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Kids learn to speak much before they learn to write. By the time, they enter kindergarten, they are speaking in long sentences and able to articulate many complex thoughts, detailed descriptions of their experiences. The ability to express the same thoughts in print (writing them down) requires an advanced set of skills that may or may develop as naturally as happens in case of spoken language.
Learning to write and then writing to express one’s thoughts are skills that take a while for our young learners. There is a rough sequence in which these skills become proficient:
Mechanics of writing: first children learn how to make different letters and what sounds do different letters make. This process takes most of nursery and some bit of kindergarten for most children. Teachers and parents should spent a lot of time on this skill set without rushing children to write words or sentences.
Fluency in writing: this is a milestone that makes or breaks many of our budding writers. When wanting to write as an expression of their thoughts, children need to print the words with speed. Most reluctant learners are able to make their letters and write words correctly, but are unable to do it at a sufficient pace. This struggle makes writing a frustrating experience.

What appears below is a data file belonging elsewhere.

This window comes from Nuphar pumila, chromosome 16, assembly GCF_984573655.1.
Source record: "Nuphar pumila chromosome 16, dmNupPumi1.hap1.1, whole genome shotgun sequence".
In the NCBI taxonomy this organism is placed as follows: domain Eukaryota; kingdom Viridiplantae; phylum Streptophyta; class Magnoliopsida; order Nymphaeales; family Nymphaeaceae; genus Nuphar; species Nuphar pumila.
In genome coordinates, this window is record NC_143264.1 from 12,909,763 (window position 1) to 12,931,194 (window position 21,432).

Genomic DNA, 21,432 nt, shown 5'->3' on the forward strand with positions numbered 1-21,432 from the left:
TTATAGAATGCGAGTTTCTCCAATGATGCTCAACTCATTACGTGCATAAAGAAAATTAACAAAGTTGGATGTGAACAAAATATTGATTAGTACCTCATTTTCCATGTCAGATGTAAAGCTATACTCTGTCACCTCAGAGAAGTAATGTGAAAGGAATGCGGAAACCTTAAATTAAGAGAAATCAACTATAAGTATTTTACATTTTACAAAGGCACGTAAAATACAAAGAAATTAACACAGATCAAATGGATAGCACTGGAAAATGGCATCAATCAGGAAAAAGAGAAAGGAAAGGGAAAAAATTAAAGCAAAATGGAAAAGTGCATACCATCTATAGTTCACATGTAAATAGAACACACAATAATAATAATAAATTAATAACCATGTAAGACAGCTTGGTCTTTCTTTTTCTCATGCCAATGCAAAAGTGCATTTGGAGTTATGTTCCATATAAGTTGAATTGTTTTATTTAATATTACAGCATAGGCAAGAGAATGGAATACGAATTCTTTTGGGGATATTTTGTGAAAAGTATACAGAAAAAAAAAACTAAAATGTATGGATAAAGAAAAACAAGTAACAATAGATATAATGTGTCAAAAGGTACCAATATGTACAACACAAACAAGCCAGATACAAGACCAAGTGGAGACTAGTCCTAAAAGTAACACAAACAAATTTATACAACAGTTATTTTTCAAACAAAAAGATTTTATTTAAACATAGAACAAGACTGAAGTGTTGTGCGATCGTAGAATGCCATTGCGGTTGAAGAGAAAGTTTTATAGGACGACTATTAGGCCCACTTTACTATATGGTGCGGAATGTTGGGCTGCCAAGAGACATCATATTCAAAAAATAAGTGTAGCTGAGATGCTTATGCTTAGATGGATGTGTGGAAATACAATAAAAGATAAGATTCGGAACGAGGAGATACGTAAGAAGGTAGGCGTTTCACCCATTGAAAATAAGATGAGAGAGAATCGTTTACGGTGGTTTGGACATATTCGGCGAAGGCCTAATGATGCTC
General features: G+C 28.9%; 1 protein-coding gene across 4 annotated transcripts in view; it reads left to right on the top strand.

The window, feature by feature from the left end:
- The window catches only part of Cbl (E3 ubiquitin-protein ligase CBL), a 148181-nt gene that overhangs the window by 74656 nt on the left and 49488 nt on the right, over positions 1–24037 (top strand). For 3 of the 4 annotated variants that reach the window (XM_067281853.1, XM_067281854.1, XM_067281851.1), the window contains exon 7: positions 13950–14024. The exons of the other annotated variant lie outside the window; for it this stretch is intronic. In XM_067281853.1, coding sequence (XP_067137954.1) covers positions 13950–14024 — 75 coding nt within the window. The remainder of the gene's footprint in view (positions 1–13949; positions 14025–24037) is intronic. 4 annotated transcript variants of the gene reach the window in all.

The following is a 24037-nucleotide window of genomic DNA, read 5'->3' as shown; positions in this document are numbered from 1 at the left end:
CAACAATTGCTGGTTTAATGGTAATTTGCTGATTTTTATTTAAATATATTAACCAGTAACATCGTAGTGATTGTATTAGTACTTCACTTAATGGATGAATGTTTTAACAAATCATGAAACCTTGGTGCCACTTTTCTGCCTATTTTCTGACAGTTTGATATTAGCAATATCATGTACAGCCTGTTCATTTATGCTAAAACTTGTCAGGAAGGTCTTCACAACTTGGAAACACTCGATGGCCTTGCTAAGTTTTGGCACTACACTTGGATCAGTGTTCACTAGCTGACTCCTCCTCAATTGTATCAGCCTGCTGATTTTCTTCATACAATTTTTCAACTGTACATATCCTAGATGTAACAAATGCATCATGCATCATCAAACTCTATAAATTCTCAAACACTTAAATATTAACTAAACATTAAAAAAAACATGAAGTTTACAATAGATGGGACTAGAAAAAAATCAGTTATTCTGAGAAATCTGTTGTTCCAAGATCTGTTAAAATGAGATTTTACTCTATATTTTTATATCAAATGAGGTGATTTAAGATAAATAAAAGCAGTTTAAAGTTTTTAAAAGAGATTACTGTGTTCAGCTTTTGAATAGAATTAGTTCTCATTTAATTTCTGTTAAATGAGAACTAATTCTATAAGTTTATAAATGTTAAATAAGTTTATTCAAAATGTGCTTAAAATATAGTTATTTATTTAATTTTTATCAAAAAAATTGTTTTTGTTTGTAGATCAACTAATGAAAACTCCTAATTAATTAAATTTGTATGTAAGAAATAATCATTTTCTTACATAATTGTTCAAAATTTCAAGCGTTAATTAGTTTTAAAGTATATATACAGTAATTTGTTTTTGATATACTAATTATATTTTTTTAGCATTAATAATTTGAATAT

Talking to children about these processes and helping them see relevance of same, go a long way. Once children own up their learning goals, it facilitates learning at a faster pace.
If you can read what child has written, help them become fast writer. The handwriting practice tools place higher emphasis on proper letter formation. However, once child learns to make their letter properly, we need to give them the next goal of writing with speed.
Repeated writing of important spellings also helps them become fluent writers because then they don’t need to stop to think while they write. This practice has taken a back seat in modern day teaching processes that emphasise lateral thinking. However, for writing patterns to be imprinted in their senses, repeated writing of same words is needed. The age-old practice of repeated writing had, and will always have, an important place in the process of acquiring these initial skills. Wanting them to write varied words and sentences without giving them enough practice of sheltered practices may push our children to become frustrated as writers. The end result could be refusal or avoidance of writing tasks.
So, my advice, as you help them hone their oral expressions, have them write those names of animals, numbers, days of the week, etc., 8 to 10 times!
Yes, it is mechanical, does not require much critical thinking. But it will serve an essential function of grooming their hands, and minds towards becoming fluent writers. Don’t we want them to handle the pens and pencils with comfortable flair? Don’t we want them to write many beautiful thoughts as they grow up?